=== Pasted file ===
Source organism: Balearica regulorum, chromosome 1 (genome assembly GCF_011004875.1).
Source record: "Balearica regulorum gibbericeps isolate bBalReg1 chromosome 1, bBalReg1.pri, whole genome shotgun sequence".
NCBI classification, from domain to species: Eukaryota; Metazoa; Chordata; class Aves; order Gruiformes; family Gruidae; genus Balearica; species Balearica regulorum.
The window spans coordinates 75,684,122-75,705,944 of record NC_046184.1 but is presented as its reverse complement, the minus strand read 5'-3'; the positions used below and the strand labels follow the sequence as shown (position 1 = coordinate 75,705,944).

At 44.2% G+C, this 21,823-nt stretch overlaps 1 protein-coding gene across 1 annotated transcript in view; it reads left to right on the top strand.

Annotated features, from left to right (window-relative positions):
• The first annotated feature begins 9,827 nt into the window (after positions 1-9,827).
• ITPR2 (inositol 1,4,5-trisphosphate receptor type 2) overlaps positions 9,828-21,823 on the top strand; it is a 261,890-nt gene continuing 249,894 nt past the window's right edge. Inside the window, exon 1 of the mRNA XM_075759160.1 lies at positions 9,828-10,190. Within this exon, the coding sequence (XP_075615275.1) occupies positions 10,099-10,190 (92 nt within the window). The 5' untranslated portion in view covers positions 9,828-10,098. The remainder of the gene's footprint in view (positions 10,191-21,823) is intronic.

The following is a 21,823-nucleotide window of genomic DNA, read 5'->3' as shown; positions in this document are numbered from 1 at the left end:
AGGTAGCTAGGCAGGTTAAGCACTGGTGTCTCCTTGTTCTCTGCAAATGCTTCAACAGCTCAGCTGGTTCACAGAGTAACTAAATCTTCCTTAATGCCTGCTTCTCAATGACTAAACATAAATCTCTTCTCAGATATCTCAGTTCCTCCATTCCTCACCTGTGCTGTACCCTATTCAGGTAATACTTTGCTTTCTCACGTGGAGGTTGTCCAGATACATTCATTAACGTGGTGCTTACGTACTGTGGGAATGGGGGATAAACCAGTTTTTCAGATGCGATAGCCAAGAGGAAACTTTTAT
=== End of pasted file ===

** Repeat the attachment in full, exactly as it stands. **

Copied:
Source organism: Balearica regulorum, chromosome 1 (genome assembly GCF_011004875.1).
Source record: "Balearica regulorum gibbericeps isolate bBalReg1 chromosome 1, bBalReg1.pri, whole genome shotgun sequence".
NCBI classification, from domain to species: Eukaryota; Metazoa; Chordata; class Aves; order Gruiformes; family Gruidae; genus Balearica; species Balearica regulorum.
The window spans coordinates 75,684,122-75,705,944 of record NC_046184.1 but is presented as its reverse complement, the minus strand read 5'-3'; the positions used below and the strand labels follow the sequence as shown (position 1 = coordinate 75,705,944).

At 44.2% G+C, this 21,823-nt stretch overlaps 1 protein-coding gene across 1 annotated transcript in view; it reads left to right on the top strand.

Annotated features, from left to right (window-relative positions):
• The first annotated feature begins 9,827 nt into the window (after positions 1-9,827).
• ITPR2 (inositol 1,4,5-trisphosphate receptor type 2) overlaps positions 9,828-21,823 on the top strand; it is a 261,890-nt gene continuing 249,894 nt past the window's right edge. Inside the window, exon 1 of the mRNA XM_075759160.1 lies at positions 9,828-10,190. Within this exon, the coding sequence (XP_075615275.1) occupies positions 10,099-10,190 (92 nt within the window). The 5' untranslated portion in view covers positions 9,828-10,098. The remainder of the gene's footprint in view (positions 10,191-21,823) is intronic.

The following is a 21,823-nucleotide window of genomic DNA, read 5'->3' as shown; positions in this document are numbered from 1 at the left end:
AGGTAGCTAGGCAGGTTAAGCACTGGTGTCTCCTTGTTCTCTGCAAATGCTTCAACAGCTCAGCTGGTTCACAGAGTAACTAAATCTTCCTTAATGCCTGCTTCTCAATGACTAAACATAAATCTCTTCTCAGATATCTCAGTTCCTCCATTCCTCACCTGTGCTGTACCCTATTCAGGTAATACTTTGCTTTCTCACGTGGAGGTTGTCCAGATACATTCATTAACGTGGTGCTTACGTACTGTGGGAATGGGGGATAAACCAGTTTTTCAGATGCGATAGCCAAGAGGAAACTTTTAT